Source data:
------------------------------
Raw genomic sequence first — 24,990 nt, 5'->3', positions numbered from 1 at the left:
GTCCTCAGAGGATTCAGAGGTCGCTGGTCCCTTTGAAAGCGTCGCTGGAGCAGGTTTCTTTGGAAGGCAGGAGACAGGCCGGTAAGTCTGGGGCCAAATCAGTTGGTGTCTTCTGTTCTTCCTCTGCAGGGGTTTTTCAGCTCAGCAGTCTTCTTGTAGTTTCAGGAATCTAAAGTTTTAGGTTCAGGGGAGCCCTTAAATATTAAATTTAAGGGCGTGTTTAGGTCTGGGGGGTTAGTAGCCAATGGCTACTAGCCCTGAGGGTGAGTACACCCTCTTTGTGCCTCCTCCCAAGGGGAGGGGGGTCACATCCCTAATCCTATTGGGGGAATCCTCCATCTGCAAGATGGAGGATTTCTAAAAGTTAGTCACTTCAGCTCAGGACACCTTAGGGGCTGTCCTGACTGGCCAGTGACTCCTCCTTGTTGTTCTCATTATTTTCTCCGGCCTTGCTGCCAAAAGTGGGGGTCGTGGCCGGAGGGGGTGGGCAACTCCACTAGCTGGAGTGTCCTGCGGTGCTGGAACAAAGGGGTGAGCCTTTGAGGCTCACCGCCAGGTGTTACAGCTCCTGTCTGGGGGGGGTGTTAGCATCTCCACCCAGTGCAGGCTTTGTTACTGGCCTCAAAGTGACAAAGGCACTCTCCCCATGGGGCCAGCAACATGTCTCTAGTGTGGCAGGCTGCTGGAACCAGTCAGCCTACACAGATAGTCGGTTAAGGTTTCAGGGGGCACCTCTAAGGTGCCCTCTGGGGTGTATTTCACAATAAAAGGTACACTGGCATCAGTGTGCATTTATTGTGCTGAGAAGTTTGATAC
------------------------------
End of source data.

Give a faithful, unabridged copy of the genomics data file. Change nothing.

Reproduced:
Raw genomic sequence first — 24,990 nt, 5'->3', positions numbered from 1 at the left:
GTCCTCAGAGGATTCAGAGGTCGCTGGTCCCTTTGAAAGCGTCGCTGGAGCAGGTTTCTTTGGAAGGCAGGAGACAGGCCGGTAAGTCTGGGGCCAAATCAGTTGGTGTCTTCTGTTCTTCCTCTGCAGGGGTTTTTCAGCTCAGCAGTCTTCTTGTAGTTTCAGGAATCTAAAGTTTTAGGTTCAGGGGAGCCCTTAAATATTAAATTTAAGGGCGTGTTTAGGTCTGGGGGGTTAGTAGCCAATGGCTACTAGCCCTGAGGGTGAGTACACCCTCTTTGTGCCTCCTCCCAAGGGGAGGGGGGTCACATCCCTAATCCTATTGGGGGAATCCTCCATCTGCAAGATGGAGGATTTCTAAAAGTTAGTCACTTCAGCTCAGGACACCTTAGGGGCTGTCCTGACTGGCCAGTGACTCCTCCTTGTTGTTCTCATTATTTTCTCCGGCCTTGCTGCCAAAAGTGGGGGTCGTGGCCGGAGGGGGTGGGCAACTCCACTAGCTGGAGTGTCCTGCGGTGCTGGAACAAAGGGGTGAGCCTTTGAGGCTCACCGCCAGGTGTTACAGCTCCTGTCTGGGGGGGGTGTTAGCATCTCCACCCAGTGCAGGCTTTGTTACTGGCCTCAAAGTGACAAAGGCACTCTCCCCATGGGGCCAGCAACATGTCTCTAGTGTGGCAGGCTGCTGGAACCAGTCAGCCTACACAGATAGTCGGTTAAGGTTTCAGGGGGCACCTCTAAGGTGCCCTCTGGGGTGTATTTCACAATAAAAGGTACACTGGCATCAGTGTGCATTTATTGTGCTGAGAAGTTTGATAC